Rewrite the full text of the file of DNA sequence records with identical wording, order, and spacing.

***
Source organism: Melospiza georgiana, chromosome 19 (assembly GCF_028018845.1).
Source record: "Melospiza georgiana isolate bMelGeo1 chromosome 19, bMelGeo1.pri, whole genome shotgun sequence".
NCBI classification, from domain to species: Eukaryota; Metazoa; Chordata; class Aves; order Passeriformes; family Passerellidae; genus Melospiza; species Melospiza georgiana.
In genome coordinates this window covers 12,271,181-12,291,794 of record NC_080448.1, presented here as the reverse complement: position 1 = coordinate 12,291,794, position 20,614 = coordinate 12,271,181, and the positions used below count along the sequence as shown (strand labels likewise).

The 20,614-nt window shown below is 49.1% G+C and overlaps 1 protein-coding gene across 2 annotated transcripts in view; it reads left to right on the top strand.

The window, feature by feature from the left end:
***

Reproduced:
Source organism: Melospiza georgiana, chromosome 19 (assembly GCF_028018845.1).
Source record: "Melospiza georgiana isolate bMelGeo1 chromosome 19, bMelGeo1.pri, whole genome shotgun sequence".
NCBI classification, from domain to species: Eukaryota; Metazoa; Chordata; class Aves; order Passeriformes; family Passerellidae; genus Melospiza; species Melospiza georgiana.
In genome coordinates this window covers 12,271,181-12,291,794 of record NC_080448.1, presented here as the reverse complement: position 1 = coordinate 12,291,794, position 20,614 = coordinate 12,271,181, and the positions used below count along the sequence as shown (strand labels likewise).

The 20,614-nt window shown below is 49.1% G+C and overlaps 1 protein-coding gene across 2 annotated transcripts in view; it reads left to right on the top strand.

The window, feature by feature from the left end: